the community site for and by
developmental and stem cell biologists

Behind the paper stories

Behind the paper stories

Every paper has a story behind it, and we regularly commission scientists to tell theirs. In this collection you’ll discover the highs and the lows, the chance encounters and life changing discoveries from the breadth of developmental biology and stem cell research.

Recent posts

Embryonic hydraulics triumphs

Posted by , on 26 June 2019

In this article I share with you a more personal, chronological account of how our story unfolds (recently published in Nature), and highlight some key events and insights that help …
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Beyond morphogen signaling

Posted by , on 25 June 2019

By Dörthe Jülich & Scott Holley   Organizers pattern surrounding tissues via secreted morphogens that specify different cell states as a function of concentration. Wolpert’s French Flag model is commonly …

Decoding light for developmental timing

Posted by , on 13 June 2019

Shruti Vemaraju¹ and Richard A. Lang¹-²  ¹Center for Chronobiology,¹The Visual Systems Group, Abrahamson Pediatric Eye Institute, Division of Pediatric Ophthalmology, ²Division of Developmental Biology, Cincinnati Children’s Hospital Medical Center, Cincinnati, OH …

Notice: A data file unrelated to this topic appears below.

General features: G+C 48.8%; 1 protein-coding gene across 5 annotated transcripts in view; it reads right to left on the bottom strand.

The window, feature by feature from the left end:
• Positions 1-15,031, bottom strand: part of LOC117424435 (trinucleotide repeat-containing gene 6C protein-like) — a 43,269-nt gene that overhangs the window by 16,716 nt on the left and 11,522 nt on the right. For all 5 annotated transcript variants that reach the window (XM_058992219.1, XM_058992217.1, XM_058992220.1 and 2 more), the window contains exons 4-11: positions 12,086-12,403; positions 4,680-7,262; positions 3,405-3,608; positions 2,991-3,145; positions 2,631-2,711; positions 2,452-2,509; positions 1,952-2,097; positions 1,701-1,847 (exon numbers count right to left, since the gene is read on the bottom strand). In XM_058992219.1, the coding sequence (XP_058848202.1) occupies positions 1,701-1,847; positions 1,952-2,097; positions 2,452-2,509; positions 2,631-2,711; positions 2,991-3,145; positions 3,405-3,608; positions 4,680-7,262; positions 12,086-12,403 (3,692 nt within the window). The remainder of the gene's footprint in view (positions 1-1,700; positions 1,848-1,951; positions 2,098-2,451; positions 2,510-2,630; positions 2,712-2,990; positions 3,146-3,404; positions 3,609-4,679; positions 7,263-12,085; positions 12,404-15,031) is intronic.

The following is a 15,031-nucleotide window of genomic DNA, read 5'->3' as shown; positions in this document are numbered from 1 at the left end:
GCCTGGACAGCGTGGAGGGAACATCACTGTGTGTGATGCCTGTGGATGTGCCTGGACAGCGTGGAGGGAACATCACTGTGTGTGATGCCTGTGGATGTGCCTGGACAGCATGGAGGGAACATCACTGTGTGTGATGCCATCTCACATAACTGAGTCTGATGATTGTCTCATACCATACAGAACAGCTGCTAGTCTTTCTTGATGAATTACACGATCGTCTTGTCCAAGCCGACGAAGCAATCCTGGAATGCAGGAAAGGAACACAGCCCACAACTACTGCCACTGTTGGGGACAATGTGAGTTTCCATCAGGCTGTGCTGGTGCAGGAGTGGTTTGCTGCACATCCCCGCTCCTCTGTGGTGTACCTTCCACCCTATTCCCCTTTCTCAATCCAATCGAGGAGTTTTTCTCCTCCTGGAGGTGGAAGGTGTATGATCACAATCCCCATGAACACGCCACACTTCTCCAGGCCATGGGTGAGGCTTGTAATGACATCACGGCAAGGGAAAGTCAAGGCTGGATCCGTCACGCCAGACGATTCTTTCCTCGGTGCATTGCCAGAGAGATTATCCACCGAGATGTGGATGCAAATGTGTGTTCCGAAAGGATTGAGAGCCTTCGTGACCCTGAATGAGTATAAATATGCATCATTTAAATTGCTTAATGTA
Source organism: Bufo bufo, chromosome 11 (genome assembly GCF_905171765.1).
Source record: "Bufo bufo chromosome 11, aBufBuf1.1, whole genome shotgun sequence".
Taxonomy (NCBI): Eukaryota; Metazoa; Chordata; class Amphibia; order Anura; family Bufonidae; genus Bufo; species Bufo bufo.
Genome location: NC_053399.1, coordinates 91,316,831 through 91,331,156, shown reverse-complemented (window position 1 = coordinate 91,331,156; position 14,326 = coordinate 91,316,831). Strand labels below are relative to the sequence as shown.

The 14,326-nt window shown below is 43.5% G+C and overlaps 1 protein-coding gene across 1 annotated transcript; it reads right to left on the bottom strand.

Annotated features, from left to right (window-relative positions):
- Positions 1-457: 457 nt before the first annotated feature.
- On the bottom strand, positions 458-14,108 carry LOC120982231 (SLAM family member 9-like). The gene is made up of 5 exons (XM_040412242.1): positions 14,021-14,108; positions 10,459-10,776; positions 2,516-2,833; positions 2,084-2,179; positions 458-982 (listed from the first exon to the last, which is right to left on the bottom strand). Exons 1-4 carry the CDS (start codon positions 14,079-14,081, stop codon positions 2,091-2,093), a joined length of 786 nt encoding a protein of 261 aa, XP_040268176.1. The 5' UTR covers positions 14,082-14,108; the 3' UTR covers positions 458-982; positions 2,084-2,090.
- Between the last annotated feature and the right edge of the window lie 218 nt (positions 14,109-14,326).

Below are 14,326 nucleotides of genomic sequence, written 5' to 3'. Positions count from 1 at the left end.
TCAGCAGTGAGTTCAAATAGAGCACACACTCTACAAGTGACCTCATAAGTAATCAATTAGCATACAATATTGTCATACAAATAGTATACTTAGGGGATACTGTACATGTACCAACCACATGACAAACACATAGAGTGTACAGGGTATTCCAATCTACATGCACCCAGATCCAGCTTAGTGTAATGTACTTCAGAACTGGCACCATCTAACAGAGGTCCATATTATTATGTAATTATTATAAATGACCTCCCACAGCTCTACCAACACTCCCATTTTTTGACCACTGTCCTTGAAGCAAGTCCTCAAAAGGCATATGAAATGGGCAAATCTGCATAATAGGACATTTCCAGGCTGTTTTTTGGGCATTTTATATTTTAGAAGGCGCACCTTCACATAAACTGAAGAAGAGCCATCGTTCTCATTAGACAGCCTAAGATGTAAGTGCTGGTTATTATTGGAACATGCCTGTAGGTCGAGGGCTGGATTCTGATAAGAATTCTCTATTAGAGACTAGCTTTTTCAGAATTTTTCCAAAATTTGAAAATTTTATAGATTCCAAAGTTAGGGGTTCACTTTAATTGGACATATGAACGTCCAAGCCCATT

Collaboration: All the things we cannot see (alone).

Posted by , on 3 June 2019

By Miriam Rosenberg and Suparna Ray Most of what we know about axial patterning in insects comes from decades of careful, beautiful work done in flies. Thanks to the genetic …

Notch awakens: transitioning to the first differentiation step

Posted by , on 3 May 2019

The story behind our recent paper in eLife.   In the mid-1900s, Conrad Hal Waddington introduced the idea of development as a series of branching decisions taken under the control …

Forces maintain order between cells

Posted by , on 30 April 2019

Written by Antoine Fruleux and Arezki Boudaoud As Lewis Wolpert put it (Wolpert, PLoS Biology 2010), if you extend your two arms, you will likely find that they match in …

“If you notice something unusual in your experiments, don’t just throw it away!”

Read Laura Pellegrini’s piece on choroid plexus organoids 

Do you have a story to tell? We can give comments on drafts and any level of editing you want, and we particularly encourage contributions from researchers for whom English is not their first language.

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Our full archive going back to 2010 is filterable by category, tag and date.

Updated on 14 October 2021